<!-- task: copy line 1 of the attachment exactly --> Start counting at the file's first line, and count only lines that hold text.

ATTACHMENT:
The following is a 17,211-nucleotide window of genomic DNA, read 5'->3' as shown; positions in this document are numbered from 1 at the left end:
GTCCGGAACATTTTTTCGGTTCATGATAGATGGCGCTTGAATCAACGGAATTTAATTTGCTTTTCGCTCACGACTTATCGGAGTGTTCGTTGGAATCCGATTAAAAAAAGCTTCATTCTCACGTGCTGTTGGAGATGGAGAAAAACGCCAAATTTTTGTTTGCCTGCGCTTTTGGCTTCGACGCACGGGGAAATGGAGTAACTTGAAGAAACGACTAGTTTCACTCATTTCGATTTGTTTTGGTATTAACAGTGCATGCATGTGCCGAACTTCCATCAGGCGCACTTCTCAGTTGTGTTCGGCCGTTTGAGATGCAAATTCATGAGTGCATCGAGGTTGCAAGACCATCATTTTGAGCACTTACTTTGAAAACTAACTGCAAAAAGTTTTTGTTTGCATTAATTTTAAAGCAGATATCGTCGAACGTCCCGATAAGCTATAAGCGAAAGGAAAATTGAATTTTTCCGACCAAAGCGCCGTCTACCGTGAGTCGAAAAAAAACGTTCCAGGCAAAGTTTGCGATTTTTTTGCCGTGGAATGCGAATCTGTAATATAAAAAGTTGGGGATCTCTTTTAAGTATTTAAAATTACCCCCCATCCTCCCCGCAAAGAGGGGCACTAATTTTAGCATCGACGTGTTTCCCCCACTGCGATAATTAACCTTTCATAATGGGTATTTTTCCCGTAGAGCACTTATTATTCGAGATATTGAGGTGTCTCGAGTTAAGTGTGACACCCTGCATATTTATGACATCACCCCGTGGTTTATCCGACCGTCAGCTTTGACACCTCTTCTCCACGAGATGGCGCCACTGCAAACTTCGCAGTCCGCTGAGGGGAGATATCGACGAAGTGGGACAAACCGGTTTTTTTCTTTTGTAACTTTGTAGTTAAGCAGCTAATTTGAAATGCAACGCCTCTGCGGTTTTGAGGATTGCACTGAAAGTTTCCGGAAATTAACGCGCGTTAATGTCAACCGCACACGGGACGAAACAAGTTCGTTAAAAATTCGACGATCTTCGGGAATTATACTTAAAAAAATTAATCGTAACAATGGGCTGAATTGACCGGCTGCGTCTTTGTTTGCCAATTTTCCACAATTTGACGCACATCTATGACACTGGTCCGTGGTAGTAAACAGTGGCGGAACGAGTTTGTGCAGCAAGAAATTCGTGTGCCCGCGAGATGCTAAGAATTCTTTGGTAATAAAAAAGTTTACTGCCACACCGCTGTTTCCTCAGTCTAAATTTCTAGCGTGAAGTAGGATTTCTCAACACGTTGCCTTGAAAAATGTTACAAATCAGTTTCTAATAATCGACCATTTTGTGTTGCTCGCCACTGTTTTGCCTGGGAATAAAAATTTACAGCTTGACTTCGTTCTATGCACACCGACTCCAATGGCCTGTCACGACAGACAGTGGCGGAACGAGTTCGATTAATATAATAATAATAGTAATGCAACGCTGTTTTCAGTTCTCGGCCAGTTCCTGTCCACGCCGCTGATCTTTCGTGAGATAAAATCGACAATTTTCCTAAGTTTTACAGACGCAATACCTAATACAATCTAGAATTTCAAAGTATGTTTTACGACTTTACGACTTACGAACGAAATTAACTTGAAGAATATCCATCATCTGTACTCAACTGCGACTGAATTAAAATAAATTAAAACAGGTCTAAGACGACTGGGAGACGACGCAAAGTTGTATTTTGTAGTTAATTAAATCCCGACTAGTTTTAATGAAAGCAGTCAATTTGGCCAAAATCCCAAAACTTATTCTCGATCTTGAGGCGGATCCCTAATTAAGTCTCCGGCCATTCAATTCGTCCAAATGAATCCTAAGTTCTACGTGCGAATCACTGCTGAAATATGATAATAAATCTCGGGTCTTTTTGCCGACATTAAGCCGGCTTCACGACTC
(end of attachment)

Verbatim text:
The following is a 17,211-nucleotide window of genomic DNA, read 5'->3' as shown; positions in this document are numbered from 1 at the left end: